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A Strange Migration

Usually geese migrate from North to South and back again. Some goose decoys, however, migrated from Manitoba to British Columbia a hundred years ago, and have now come home to Manitoba again.

A goose decoy fully reconstructed. H9-38-380. Copyright The Manitoba Museum.

A goose decoy fully reconstructed. H9-38-380. Copyright The Manitoba Museum.

A woman from Victoria, British Columbia called some time ago wanting to donate a batch of goose decoys that had been in the possession of her father. Duck and goose decoys used for hunting are common enough items, but the photographs the donor showed me were unique. These decoys, which were said to have been made in Manitoba in the 1880s, were made from actual geese. Twelve body forms were adorned with goose feathers, and these were accompanied by twelve taxidermied heads. Twelve wooden stakes were also included, and these acted as both stands for the body forms and stakes for the heads. All of these materials were packed neatly in a woven cane structure surrounded by a custom made canvas bag. Printed on the bottom of the bag in large letters: “V. R. SUTHERLAND”.

Preserved goose heads, neatly arranged. The stakes  are in the top right hand corner. H9-38-380. Copyright The Manitoba Museum.

Preserved goose heads, neatly arranged. The stakes are in the top right hand corner. H9-38-380. Copyright The Manitoba Museum.

 

Underside of decoy body frame. H9-38-380. Copyright The Manitoba Museum.

Underside of decoy body frame. H9-38-380. Copyright The Manitoba Museum.

The more closely I looked at the items with my colleagues Dr. Randy Mooi (Curator of Zoology) and Dr. Diana Bizecki Robson (Curator of Botany), the more we learned. Six of the goose heads were Canada Geese, while six were White-Fronted, the latter species being common in western Manitoba. All the heads seem to have been treated with arsenic and some included glass eyes, both common taxidermy methods in the 1880s. The cane frame was made with common cattail. The bag itself is a thick canvas, with a zipper that is of 1930s or 1940s vintage. From this physical examination we can surmise that although the goose decoys themselves may date to 1880s Manitoba, the bag and cane frame probably date to about the 1940s.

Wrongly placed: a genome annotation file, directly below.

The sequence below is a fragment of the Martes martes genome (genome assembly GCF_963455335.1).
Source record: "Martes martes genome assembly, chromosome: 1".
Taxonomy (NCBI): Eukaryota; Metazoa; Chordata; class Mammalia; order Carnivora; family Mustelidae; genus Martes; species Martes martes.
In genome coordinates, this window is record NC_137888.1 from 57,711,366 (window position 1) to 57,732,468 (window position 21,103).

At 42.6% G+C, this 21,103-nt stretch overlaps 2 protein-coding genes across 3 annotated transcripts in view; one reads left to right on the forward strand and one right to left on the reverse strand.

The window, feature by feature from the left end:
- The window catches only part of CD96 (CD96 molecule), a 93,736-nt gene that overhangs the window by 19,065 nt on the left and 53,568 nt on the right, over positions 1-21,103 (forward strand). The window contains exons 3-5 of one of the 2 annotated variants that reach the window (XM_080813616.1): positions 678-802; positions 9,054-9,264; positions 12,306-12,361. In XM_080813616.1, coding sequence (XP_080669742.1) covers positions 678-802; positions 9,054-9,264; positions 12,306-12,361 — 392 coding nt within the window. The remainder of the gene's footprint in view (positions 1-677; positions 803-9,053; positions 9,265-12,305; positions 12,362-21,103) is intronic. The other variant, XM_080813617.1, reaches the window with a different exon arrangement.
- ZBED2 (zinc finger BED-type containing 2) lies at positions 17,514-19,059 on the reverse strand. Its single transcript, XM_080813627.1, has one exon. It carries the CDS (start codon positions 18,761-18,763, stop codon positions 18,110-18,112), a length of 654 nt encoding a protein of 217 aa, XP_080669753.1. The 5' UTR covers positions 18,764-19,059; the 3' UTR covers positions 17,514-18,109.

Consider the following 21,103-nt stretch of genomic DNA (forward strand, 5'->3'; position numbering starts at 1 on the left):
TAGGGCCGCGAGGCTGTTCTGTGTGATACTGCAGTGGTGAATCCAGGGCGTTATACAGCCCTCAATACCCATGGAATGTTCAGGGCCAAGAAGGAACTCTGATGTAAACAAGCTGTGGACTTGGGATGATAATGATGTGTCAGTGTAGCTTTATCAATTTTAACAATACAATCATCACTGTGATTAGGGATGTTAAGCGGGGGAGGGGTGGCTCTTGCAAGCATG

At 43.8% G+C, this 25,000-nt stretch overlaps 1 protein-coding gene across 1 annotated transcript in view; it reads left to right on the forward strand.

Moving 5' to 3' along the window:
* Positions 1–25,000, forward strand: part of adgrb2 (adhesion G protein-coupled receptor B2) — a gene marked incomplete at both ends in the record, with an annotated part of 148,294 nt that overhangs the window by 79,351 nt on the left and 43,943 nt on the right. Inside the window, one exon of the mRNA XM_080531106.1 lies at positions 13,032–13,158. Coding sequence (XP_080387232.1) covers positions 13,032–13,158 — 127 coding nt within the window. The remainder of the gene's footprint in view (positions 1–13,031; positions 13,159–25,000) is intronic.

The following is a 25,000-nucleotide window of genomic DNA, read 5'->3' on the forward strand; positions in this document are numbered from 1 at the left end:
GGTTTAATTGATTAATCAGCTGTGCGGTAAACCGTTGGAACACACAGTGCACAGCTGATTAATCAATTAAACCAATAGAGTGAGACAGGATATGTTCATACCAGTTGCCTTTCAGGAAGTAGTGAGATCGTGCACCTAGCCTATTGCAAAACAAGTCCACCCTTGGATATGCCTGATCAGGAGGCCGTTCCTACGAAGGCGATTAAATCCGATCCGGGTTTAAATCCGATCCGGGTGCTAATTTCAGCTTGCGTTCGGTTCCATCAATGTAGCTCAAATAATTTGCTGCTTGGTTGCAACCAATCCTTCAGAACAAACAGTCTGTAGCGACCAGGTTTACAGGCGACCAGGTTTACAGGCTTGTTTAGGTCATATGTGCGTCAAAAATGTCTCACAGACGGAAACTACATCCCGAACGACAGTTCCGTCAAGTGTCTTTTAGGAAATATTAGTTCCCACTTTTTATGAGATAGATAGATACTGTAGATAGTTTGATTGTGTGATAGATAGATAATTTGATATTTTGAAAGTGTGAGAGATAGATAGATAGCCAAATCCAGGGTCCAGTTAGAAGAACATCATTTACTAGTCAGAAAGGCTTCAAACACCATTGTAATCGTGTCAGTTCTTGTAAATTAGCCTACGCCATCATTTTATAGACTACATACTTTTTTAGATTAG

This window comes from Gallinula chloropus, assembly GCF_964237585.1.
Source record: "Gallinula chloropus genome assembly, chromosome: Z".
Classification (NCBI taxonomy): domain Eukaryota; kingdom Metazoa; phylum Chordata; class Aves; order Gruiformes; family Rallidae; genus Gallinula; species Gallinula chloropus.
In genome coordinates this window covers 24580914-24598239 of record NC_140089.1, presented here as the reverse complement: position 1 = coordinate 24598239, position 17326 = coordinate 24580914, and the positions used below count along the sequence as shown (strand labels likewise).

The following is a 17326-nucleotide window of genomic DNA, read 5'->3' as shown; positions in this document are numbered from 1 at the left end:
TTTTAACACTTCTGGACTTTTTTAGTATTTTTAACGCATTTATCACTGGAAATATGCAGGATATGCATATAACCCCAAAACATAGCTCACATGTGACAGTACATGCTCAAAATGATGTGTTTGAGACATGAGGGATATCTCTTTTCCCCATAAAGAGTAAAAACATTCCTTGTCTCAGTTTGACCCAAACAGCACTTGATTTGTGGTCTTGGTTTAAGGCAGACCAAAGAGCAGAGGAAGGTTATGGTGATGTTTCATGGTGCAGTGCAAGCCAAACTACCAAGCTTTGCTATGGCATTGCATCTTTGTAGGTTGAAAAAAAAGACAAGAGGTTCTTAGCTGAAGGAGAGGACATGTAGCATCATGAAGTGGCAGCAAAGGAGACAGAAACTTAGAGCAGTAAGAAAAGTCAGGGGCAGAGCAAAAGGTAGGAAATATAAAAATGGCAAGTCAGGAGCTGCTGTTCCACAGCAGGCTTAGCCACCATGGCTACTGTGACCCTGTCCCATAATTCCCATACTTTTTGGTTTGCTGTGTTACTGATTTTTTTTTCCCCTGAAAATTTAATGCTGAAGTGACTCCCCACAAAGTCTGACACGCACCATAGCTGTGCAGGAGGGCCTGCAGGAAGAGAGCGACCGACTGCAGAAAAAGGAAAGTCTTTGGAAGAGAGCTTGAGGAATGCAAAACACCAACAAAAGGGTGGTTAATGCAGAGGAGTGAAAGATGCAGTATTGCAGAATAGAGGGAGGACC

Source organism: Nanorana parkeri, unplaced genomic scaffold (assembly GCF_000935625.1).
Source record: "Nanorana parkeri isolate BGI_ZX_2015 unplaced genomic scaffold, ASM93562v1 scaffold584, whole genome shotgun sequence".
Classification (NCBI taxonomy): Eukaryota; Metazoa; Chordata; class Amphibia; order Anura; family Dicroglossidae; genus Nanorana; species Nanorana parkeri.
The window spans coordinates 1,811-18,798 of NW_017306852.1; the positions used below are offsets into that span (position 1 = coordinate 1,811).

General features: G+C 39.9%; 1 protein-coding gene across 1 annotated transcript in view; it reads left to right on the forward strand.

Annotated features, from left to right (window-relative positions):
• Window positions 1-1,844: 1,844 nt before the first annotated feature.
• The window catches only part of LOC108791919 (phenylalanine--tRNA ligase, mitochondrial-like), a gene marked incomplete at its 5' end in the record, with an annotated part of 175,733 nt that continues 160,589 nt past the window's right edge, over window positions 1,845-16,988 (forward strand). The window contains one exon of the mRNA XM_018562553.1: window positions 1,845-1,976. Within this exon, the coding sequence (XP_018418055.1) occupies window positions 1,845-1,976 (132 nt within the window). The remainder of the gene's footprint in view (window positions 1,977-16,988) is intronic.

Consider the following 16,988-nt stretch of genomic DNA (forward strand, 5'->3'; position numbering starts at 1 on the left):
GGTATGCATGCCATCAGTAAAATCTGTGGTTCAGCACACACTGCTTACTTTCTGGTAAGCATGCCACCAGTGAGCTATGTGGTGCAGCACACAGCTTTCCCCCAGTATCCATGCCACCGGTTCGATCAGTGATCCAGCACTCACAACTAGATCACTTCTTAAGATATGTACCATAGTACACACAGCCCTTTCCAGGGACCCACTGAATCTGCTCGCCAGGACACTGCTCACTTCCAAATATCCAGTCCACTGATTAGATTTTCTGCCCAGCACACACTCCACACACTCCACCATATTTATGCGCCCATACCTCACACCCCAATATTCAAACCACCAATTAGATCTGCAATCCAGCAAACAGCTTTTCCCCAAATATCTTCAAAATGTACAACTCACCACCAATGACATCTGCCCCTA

So who was V.R. Sutherland? Victor Richard Sutherland (1893-1969) was born in Winnipeg to Roderick Ross Sutherland and Martha Anna Richardson. Roderick was a lawyer and the couple belonged to the upper class of Winnipeg at the time.  If the decoys were indeed made in the 1880s they likely belonged to Roderick, and certainly not Victor (who wasn’t born until 1893). The Sutherland family moved to Victoria, BC in 1912, which means the bag and cane frame were likely made there. Victor was a great friend of the donor’s father, G. Fitzpatrick Dunn, and it is believed Dunn received the decoys either from Victor or his wife Lucy in the 1960s or early 1970s.

The canvas bag containing a cattail frame, with enough room for all the components of all twelve decoys. H9-38-380. Copyright The Manitoba Museum.

The canvas bag containing a cattail frame, with enough room for all the components of all twelve decoys. H9-38-380. Copyright The Manitoba Museum.

Despite all of this rich historical background and physical examination by experts, we are still not entirely certain where these decoys were made or how old they are. Our best guess is built on stories married with facts. G. Fitzpatrick Dunn’s claim that the decoys were made in Manitoba in the 1880s is given weight because he was a good friend of the man who owned them and who would have provided this information. Another issue is that Canada Geese and White-fronted Geese are found throughout the western provinces, including the Pacific Coast region, so they could have been made in either of the places where the Sutherlands lived.

 

This is how curatorial investigation sometimes works – a lot of study, revision, and discussion, followed by a plausible but not quite definite explanation. Whatever the case, no one with whom we’ve spoken has ever seen goose decoys like these before. They are unique and look like they were custom made for an avid hunter with financial means. Contact us if you’ve ever seen anything resembling this!

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Roland Sawatzky

Curator of History

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Roland Sawatzky joined The Manitoba Museum in 2011. Roland received his B.A. in Anthropology from the University of Winnipeg, M.A. in Anthropology from the University of South Carolina, and Ph.D. in Archaeology from Simon Fraser University (2005). Roland conducts research, is responsible for acquisitions, and develops exhibits related to the settlement period in Manitoba, including the development of Winnipeg. His research interests include the social meaning of material culture, 19th Century settlement in Manitoba, life in the home and historical archaeology.